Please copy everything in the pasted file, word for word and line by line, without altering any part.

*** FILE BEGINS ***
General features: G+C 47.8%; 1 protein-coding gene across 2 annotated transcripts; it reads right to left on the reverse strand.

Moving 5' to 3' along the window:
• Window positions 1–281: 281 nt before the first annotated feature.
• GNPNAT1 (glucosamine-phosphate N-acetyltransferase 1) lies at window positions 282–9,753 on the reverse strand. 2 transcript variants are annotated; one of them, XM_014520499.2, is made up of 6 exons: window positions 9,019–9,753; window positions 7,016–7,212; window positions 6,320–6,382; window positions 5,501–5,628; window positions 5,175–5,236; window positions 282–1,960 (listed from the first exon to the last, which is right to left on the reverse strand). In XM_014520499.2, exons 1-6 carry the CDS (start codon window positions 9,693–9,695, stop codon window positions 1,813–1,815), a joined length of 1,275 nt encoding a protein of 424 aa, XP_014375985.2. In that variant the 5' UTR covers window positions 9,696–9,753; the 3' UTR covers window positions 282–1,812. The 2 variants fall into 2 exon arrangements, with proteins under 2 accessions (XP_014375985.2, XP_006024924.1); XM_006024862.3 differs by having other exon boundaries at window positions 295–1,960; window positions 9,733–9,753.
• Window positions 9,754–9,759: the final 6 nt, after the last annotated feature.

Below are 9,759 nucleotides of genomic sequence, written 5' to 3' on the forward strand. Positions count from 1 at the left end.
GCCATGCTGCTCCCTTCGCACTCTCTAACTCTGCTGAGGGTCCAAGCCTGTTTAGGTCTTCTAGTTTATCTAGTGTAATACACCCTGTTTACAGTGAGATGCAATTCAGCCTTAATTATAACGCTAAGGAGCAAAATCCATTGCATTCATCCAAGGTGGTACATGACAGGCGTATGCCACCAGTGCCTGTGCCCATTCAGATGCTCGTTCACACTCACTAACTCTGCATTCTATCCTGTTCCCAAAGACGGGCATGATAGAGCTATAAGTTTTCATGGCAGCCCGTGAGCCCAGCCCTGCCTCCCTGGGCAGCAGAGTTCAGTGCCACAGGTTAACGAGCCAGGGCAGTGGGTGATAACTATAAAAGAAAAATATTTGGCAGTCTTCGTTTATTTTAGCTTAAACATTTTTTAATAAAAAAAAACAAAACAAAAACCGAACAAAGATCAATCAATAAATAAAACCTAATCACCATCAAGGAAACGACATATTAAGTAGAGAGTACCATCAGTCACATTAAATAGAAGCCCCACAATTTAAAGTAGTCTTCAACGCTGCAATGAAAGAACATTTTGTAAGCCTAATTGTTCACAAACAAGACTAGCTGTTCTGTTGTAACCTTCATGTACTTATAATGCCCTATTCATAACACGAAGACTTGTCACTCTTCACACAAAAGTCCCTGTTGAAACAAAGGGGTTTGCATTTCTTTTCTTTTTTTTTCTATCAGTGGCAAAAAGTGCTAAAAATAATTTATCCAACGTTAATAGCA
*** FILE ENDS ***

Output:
General features: G+C 47.8%; 1 protein-coding gene across 2 annotated transcripts; it reads right to left on the reverse strand.

Moving 5' to 3' along the window:
• Window positions 1–281: 281 nt before the first annotated feature.
• GNPNAT1 (glucosamine-phosphate N-acetyltransferase 1) lies at window positions 282–9,753 on the reverse strand. 2 transcript variants are annotated; one of them, XM_014520499.2, is made up of 6 exons: window positions 9,019–9,753; window positions 7,016–7,212; window positions 6,320–6,382; window positions 5,501–5,628; window positions 5,175–5,236; window positions 282–1,960 (listed from the first exon to the last, which is right to left on the reverse strand). In XM_014520499.2, exons 1-6 carry the CDS (start codon window positions 9,693–9,695, stop codon window positions 1,813–1,815), a joined length of 1,275 nt encoding a protein of 424 aa, XP_014375985.2. In that variant the 5' UTR covers window positions 9,696–9,753; the 3' UTR covers window positions 282–1,812. The 2 variants fall into 2 exon arrangements, with proteins under 2 accessions (XP_014375985.2, XP_006024924.1); XM_006024862.3 differs by having other exon boundaries at window positions 295–1,960; window positions 9,733–9,753.
• Window positions 9,754–9,759: the final 6 nt, after the last annotated feature.

Below are 9,759 nucleotides of genomic sequence, written 5' to 3' on the forward strand. Positions count from 1 at the left end.
GCCATGCTGCTCCCTTCGCACTCTCTAACTCTGCTGAGGGTCCAAGCCTGTTTAGGTCTTCTAGTTTATCTAGTGTAATACACCCTGTTTACAGTGAGATGCAATTCAGCCTTAATTATAACGCTAAGGAGCAAAATCCATTGCATTCATCCAAGGTGGTACATGACAGGCGTATGCCACCAGTGCCTGTGCCCATTCAGATGCTCGTTCACACTCACTAACTCTGCATTCTATCCTGTTCCCAAAGACGGGCATGATAGAGCTATAAGTTTTCATGGCAGCCCGTGAGCCCAGCCCTGCCTCCCTGGGCAGCAGAGTTCAGTGCCACAGGTTAACGAGCCAGGGCAGTGGGTGATAACTATAAAAGAAAAATATTTGGCAGTCTTCGTTTATTTTAGCTTAAACATTTTTTAATAAAAAAAAACAAAACAAAAACCGAACAAAGATCAATCAATAAATAAAACCTAATCACCATCAAGGAAACGACATATTAAGTAGAGAGTACCATCAGTCACATTAAATAGAAGCCCCACAATTTAAAGTAGTCTTCAACGCTGCAATGAAAGAACATTTTGTAAGCCTAATTGTTCACAAACAAGACTAGCTGTTCTGTTGTAACCTTCATGTACTTATAATGCCCTATTCATAACACGAAGACTTGTCACTCTTCACACAAAAGTCCCTGTTGAAACAAAGGGGTTTGCATTTCTTTTCTTTTTTTTTCTATCAGTGGCAAAAAGTGCTAAAAATAATTTATCCAACGTTAATAGCA